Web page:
|Publication number||US5780062 A|
|Application number||US 08/553,460|
|Publication date||Jul 14, 1998|
|Filing date||Nov 3, 1995|
|Priority date||Nov 9, 1994|
|Also published as||CA2203512A1, CN1165478A, DE69525639D1, DE69525639T2, EP0788350A1, EP0788350B1, WO1996014833A1|
|Publication number||08553460, 553460, PCT/1995/1302, PCT/SE/1995/001302, PCT/SE/1995/01302, PCT/SE/95/001302, PCT/SE/95/01302, PCT/SE1995/001302, PCT/SE1995/01302, PCT/SE1995001302, PCT/SE199501302, PCT/SE95/001302, PCT/SE95/01302, PCT/SE95001302, PCT/SE9501302, US 5780062 A, US 5780062A, US-A-5780062, US5780062 A, US5780062A|
|Inventors||Sylvan Frank, Jan-Erik Lofroth, Levon Bostanian|
|Original Assignee||The Ohio State University Research Foundation|
|Export Citation||BiBTeX, EndNote, RefMan|
|Patent Citations (8), Non-Patent Citations (12), Referenced by (102), Classifications (13), Legal Events (4)|
|External Links: USPTO, USPTO Assignment, Espacenet|
The present invention is concerned with the formation of small particles of organic compounds upon precipitation when a solution of such an organic compound in a water-miscible solvent is added to an aqueous medium containing polymer and an amphiphilic compound (surfactant or lipid) at a concentration at which polymer/amphiphile complexes are formed. At said concentrations, the system is a solution below the critical concentration at which free micelles are formed. Upon addition of the organic compound, the compound interacts with the polymer/amphiphile complexes, thus increasing their hydrophobicity and leading to precipitation of organic compound/polymer/amphiphile aggregates.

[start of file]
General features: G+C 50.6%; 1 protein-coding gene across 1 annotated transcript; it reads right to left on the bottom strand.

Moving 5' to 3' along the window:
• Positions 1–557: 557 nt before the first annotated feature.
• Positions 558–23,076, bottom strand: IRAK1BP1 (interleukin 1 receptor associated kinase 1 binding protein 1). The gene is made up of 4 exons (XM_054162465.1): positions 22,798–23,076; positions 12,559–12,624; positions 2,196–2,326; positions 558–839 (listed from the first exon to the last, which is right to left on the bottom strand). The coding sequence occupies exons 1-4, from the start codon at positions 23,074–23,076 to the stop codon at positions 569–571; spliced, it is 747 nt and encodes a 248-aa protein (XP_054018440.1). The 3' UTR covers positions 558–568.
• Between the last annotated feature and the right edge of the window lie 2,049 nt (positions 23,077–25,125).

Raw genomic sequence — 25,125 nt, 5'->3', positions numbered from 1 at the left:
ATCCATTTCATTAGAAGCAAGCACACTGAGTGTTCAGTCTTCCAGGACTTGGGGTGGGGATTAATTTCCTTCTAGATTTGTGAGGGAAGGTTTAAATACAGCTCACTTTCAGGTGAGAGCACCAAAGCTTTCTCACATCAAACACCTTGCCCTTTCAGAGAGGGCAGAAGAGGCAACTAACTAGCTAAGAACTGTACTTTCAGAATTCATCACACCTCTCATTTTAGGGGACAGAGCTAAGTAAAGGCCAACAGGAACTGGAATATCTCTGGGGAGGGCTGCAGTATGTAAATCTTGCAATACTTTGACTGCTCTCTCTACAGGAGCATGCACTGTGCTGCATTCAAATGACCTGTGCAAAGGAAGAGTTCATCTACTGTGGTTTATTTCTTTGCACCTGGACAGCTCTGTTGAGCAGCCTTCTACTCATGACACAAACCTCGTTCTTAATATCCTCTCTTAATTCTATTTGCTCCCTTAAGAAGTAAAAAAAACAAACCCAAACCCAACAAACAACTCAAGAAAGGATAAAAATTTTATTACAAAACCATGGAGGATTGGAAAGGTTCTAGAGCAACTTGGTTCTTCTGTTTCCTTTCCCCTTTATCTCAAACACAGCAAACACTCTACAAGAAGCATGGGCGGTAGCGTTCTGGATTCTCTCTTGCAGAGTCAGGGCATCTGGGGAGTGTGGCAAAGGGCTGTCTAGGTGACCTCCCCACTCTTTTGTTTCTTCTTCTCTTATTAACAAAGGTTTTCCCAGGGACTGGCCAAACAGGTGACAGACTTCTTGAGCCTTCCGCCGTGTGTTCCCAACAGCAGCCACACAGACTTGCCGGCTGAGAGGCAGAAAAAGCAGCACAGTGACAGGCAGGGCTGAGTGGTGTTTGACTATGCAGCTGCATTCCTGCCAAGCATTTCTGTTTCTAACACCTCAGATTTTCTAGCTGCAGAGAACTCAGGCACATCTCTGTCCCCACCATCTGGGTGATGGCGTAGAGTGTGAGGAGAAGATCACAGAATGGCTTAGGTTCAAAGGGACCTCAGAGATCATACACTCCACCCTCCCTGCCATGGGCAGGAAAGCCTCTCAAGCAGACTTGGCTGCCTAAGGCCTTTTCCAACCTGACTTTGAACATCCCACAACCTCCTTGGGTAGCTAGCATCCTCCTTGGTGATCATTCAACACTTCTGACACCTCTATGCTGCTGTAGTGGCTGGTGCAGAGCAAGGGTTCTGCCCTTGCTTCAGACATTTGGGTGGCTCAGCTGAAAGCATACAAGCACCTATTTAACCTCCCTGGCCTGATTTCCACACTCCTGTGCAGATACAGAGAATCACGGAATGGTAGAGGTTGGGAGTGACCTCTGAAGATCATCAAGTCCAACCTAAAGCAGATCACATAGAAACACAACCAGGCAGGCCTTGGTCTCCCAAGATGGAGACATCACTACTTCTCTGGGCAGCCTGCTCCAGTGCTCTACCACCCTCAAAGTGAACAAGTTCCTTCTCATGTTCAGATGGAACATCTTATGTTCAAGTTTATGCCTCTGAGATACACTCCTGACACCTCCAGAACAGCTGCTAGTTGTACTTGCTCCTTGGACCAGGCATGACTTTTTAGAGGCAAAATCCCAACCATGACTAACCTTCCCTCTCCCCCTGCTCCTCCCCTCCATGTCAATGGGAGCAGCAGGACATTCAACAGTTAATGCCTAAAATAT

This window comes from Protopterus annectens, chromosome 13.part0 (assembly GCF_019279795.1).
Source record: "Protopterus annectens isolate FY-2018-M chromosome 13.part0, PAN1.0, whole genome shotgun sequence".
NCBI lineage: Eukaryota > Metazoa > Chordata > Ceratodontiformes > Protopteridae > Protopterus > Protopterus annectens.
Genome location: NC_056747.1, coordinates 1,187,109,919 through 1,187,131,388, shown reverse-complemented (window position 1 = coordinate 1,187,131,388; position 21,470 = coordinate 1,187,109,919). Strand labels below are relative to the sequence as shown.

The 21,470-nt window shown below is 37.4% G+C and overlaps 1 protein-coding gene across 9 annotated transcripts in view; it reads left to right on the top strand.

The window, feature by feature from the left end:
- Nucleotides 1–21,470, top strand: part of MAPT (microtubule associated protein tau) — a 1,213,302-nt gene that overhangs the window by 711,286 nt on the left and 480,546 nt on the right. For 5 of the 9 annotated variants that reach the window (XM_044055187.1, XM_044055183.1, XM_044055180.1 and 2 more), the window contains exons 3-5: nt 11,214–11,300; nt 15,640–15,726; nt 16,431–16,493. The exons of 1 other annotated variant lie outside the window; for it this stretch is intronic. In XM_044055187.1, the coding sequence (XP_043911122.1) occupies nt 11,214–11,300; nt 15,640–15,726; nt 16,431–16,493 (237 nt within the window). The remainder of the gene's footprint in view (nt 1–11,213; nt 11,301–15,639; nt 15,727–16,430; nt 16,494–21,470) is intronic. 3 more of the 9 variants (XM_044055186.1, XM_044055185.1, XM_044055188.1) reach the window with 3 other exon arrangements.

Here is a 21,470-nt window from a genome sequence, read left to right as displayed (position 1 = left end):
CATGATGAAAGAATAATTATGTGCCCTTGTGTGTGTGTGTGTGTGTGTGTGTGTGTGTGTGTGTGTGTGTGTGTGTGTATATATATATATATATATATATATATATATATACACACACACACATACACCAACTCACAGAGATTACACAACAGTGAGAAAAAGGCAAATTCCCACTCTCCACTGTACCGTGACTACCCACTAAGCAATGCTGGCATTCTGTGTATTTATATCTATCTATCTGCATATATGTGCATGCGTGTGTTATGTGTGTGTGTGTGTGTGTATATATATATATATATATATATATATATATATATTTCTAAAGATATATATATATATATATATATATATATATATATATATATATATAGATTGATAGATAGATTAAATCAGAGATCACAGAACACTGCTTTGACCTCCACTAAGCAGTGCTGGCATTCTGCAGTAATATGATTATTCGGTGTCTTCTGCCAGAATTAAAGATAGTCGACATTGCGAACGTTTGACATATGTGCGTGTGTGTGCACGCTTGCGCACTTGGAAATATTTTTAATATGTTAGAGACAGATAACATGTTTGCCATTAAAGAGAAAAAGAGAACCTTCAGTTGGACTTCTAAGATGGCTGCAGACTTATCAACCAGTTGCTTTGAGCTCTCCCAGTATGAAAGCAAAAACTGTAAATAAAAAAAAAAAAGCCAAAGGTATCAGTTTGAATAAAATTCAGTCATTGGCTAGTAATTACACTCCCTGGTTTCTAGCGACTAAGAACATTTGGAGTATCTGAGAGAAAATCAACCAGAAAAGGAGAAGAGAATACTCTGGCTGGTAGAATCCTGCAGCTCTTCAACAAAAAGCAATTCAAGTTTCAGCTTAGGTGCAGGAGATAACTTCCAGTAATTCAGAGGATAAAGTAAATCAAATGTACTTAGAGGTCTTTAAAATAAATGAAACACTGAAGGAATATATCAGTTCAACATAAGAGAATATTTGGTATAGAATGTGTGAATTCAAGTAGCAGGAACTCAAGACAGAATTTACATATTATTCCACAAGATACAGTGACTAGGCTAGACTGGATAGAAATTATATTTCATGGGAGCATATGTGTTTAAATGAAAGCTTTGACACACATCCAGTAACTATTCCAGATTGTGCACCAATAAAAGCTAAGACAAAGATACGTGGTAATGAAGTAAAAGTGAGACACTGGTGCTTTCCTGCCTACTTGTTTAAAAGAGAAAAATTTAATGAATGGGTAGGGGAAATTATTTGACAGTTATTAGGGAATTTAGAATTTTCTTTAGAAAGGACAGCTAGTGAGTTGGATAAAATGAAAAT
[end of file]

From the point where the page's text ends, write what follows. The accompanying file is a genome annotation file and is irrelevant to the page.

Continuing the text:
According to the present invention, a small particle refers to a particle size of less than 2 μm.
The object of the invention is to provide a process for the formation of small particles of organic compounds, especially pharmaceutically active compounds, where such process does not involve emulsification or water-immisicible solvents.
The process is preferably used to prepare a readily soluble pharmaceutically active compound.
From a pharmaceutical point of view, the smaller the particle size of a relatively insoluble drug, the grater is its rate of solution and as a rule, the greater is its bioavailability (J. H. Fincher, J. Pharm. Sci., 57, 1825 (1968)). To this end, small particles are conventionally formed by mechanical subdivision of bulk matter or by aggregation of small molecules or ions (D. J. Shaw, "Introduction to Colloid and Surface Chemistry", 3rd Ed., Butterworths, London, 1980, Chapter 1).